I’m also reminded of the old photos taken when Gustaf and Kate were exploring the area and bringing the very first tourists to the mountain. I simply cannot imagine how the ladies used to bushwalk in layers and layers of heavy long wool stockings and skirts! And not just an ‘easy’ ramble around the lake – they’d climb up the mountain with the men, some of them! Amazing!
    Thank you for the brilliant photos. You’re right, you know. When I think of Tassie, one of my first thoughts is Cradle Mountain / Overland Track because it’s my favourite place in the world.

    Liked by 1 person

    • Thanks for the comment Dayna. I was reading about some of that history of the area when I was down there. Amazing. Some of the women involved in the early (white) rock-climbing history up here in Queensland are also amazing. Serious guts.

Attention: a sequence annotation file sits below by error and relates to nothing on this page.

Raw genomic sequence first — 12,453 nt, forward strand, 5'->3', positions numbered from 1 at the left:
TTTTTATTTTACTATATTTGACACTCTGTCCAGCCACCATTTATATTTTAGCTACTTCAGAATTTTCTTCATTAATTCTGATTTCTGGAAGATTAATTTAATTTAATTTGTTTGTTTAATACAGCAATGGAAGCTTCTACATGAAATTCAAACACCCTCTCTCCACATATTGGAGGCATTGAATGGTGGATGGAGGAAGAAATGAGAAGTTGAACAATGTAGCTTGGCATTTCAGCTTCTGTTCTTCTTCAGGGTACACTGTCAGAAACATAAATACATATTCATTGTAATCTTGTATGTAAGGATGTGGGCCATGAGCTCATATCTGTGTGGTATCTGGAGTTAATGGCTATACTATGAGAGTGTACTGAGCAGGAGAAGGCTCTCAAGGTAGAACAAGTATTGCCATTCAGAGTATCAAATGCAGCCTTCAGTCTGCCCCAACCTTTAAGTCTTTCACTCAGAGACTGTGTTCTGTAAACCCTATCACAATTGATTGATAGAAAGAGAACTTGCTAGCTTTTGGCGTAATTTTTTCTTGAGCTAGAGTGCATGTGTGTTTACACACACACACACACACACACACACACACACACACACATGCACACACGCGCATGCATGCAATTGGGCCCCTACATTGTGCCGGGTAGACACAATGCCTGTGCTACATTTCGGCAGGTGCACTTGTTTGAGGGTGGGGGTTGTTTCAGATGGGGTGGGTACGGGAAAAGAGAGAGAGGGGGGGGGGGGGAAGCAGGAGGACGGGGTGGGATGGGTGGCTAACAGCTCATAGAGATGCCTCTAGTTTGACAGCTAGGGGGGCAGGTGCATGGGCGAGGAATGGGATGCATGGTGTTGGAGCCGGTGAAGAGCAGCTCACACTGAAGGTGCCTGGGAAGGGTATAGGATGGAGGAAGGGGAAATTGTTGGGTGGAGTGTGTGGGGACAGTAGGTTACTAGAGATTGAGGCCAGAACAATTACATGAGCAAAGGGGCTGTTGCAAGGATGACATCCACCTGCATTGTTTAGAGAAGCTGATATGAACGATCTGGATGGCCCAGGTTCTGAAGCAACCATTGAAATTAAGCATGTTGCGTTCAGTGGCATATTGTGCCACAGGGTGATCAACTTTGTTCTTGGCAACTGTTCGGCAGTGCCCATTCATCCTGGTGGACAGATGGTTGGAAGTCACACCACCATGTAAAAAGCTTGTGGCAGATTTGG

Liked by 1 person

  4. Wow the photos look epic
    I’m doing the overland track this winter
    I’d love to go back in summer and do this traverse
    Awesome picture the seat with a view and the down climbing
    What gear did you guys bring / end up using

    Liked by 1 person

    • Hey Daniel. Thanks for reading. Another person to be jealous of doing the overland. Have a blast.

      As far as climbing type gear we had a 60m rope, half a dozen long draw, nuts and a few hex’s and some tape to leave as abseil tat if needed.


      • Cheers for the info
        Hopefully I get some good pics from the OLT
        I think I’ll have to take a good look at the traverse while I’m walking past looks amazing !

        Liked by 1 person